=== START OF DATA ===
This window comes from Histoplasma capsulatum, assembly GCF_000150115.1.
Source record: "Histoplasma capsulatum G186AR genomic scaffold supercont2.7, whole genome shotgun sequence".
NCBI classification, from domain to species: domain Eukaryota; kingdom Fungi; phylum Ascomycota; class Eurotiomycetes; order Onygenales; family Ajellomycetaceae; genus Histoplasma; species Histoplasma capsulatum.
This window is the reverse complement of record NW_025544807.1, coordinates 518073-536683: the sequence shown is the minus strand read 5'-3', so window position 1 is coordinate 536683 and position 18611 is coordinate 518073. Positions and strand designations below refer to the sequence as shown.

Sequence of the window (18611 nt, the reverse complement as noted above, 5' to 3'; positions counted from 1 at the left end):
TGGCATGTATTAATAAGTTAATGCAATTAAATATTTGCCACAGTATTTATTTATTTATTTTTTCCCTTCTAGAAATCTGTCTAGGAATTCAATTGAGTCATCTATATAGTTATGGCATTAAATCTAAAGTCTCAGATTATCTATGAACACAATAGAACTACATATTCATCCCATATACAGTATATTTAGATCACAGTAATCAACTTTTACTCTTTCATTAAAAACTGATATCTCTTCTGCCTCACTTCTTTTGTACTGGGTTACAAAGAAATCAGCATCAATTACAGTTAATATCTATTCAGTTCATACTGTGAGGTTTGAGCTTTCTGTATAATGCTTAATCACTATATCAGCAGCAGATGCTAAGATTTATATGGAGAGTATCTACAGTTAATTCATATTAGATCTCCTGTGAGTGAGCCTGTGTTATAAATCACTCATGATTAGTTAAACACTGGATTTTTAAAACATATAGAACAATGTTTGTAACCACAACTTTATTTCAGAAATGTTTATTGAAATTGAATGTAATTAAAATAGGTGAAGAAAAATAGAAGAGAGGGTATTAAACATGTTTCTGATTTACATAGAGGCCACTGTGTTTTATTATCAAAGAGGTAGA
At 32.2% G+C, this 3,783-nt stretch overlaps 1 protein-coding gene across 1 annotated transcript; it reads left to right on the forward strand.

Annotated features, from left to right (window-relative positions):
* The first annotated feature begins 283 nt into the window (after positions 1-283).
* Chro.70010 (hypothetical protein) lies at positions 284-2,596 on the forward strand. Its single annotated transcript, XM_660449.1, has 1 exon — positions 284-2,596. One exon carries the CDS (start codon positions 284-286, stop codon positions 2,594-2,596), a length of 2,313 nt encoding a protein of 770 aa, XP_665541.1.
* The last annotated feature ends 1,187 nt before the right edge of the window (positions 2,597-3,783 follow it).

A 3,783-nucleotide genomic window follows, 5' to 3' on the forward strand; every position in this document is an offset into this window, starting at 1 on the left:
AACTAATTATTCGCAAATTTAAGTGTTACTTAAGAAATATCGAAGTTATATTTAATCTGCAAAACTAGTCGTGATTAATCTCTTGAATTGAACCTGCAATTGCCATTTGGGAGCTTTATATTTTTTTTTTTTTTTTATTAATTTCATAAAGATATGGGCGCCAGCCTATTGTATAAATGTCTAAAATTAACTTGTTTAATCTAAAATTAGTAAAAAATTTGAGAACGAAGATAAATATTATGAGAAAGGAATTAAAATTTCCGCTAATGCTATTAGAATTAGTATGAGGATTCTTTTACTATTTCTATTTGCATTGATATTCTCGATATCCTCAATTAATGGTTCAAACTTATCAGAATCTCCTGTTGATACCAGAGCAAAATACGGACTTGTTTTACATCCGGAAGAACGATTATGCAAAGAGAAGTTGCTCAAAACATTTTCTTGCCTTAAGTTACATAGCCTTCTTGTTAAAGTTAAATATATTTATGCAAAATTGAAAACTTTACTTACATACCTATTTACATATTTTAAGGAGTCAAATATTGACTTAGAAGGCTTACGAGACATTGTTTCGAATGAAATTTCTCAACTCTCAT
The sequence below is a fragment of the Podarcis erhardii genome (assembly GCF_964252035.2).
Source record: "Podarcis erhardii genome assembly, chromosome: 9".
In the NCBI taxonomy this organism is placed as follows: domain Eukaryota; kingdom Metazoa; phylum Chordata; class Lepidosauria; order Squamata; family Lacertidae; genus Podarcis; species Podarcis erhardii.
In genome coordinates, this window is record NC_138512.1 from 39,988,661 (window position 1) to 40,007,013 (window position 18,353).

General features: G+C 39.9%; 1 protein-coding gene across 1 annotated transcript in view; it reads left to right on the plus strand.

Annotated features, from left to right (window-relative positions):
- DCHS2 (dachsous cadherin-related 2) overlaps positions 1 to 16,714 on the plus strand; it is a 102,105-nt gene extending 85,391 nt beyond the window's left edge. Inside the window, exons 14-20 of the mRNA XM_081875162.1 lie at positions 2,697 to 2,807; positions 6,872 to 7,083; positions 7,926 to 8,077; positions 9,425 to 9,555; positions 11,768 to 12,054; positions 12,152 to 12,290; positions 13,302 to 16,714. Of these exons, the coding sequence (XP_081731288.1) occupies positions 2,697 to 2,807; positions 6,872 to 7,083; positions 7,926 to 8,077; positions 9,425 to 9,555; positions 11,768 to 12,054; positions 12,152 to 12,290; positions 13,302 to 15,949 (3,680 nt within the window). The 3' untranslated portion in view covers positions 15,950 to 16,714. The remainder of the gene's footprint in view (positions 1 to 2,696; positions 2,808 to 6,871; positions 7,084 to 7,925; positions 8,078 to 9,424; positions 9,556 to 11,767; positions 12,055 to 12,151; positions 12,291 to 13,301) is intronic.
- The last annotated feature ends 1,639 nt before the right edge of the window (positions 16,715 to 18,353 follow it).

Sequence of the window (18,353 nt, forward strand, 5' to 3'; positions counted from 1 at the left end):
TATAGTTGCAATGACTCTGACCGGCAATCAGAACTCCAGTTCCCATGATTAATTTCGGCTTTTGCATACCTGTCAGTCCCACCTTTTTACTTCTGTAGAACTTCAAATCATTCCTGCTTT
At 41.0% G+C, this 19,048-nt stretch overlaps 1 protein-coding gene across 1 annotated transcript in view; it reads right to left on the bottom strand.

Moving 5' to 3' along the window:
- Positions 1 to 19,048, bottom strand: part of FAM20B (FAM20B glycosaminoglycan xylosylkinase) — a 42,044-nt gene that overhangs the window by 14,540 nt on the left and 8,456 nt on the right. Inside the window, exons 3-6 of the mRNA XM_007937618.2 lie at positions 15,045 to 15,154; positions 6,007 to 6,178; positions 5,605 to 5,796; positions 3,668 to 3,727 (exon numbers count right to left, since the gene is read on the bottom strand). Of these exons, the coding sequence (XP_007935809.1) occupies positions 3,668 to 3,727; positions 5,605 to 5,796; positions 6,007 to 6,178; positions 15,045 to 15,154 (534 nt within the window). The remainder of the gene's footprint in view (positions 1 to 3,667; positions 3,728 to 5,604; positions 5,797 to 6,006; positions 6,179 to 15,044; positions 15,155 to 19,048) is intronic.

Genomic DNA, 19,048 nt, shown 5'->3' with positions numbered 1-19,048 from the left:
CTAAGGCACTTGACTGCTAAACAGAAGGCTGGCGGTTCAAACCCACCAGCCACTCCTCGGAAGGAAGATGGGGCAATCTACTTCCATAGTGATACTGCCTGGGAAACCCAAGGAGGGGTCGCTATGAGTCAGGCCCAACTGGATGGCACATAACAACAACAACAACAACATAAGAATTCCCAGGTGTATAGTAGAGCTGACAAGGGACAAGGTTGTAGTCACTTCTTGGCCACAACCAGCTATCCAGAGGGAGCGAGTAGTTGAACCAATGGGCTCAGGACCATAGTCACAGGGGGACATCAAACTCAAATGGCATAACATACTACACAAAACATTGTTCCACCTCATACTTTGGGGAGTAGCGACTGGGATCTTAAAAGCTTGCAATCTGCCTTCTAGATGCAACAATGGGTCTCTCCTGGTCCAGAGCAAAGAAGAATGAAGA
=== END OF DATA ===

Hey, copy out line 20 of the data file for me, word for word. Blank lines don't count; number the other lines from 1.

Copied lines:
- DCHS2 (dachsous cadherin-related 2) overlaps positions 1 to 16,714 on the plus strand; it is a 102,105-nt gene extending 85,391 nt beyond the window's left edge. Inside the window, exons 14-20 of the mRNA XM_081875162.1 lie at positions 2,697 to 2,807; positions 6,872 to 7,083; positions 7,926 to 8,077; positions 9,425 to 9,555; positions 11,768 to 12,054; positions 12,152 to 12,290; positions 13,302 to 16,714. Of these exons, the coding sequence (XP_081731288.1) occupies positions 2,697 to 2,807; positions 6,872 to 7,083; positions 7,926 to 8,077; positions 9,425 to 9,555; positions 11,768 to 12,054; positions 12,152 to 12,290; positions 13,302 to 15,949 (3,680 nt within the window). The 3' untranslated portion in view covers positions 15,950 to 16,714. The remainder of the gene's footprint in view (positions 1 to 2,696; positions 2,808 to 6,871; positions 7,084 to 7,925; positions 8,078 to 9,424; positions 9,556 to 11,767; positions 12,055 to 12,151; positions 12,291 to 13,301) is intronic.